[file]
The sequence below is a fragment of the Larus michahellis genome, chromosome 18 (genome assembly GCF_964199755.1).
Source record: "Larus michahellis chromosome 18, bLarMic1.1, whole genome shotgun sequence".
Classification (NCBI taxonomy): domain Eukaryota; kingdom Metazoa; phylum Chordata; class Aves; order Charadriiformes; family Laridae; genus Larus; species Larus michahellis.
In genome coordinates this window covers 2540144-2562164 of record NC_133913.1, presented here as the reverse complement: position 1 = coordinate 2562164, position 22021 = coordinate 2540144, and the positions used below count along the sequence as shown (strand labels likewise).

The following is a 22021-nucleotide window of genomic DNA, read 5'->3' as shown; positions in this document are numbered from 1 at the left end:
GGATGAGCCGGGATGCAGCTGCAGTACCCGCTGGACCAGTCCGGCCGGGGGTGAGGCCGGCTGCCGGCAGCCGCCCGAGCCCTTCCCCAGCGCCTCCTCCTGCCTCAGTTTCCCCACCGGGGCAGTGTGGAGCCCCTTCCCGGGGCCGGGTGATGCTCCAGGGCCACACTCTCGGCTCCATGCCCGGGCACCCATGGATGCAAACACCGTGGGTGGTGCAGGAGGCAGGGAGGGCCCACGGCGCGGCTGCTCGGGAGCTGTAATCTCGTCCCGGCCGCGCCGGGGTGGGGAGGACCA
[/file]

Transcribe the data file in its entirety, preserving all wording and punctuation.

The sequence below is a fragment of the Larus michahellis genome, chromosome 18 (genome assembly GCF_964199755.1).
Source record: "Larus michahellis chromosome 18, bLarMic1.1, whole genome shotgun sequence".
Classification (NCBI taxonomy): domain Eukaryota; kingdom Metazoa; phylum Chordata; class Aves; order Charadriiformes; family Laridae; genus Larus; species Larus michahellis.
In genome coordinates this window covers 2540144-2562164 of record NC_133913.1, presented here as the reverse complement: position 1 = coordinate 2562164, position 22021 = coordinate 2540144, and the positions used below count along the sequence as shown (strand labels likewise).

The following is a 22021-nucleotide window of genomic DNA, read 5'->3' as shown; positions in this document are numbered from 1 at the left end:
GGATGAGCCGGGATGCAGCTGCAGTACCCGCTGGACCAGTCCGGCCGGGGGTGAGGCCGGCTGCCGGCAGCCGCCCGAGCCCTTCCCCAGCGCCTCCTCCTGCCTCAGTTTCCCCACCGGGGCAGTGTGGAGCCCCTTCCCGGGGCCGGGTGATGCTCCAGGGCCACACTCTCGGCTCCATGCCCGGGCACCCATGGATGCAAACACCGTGGGTGGTGCAGGAGGCAGGGAGGGCCCACGGCGCGGCTGCTCGGGAGCTGTAATCTCGTCCCGGCCGCGCCGGGGTGGGGAGGACCA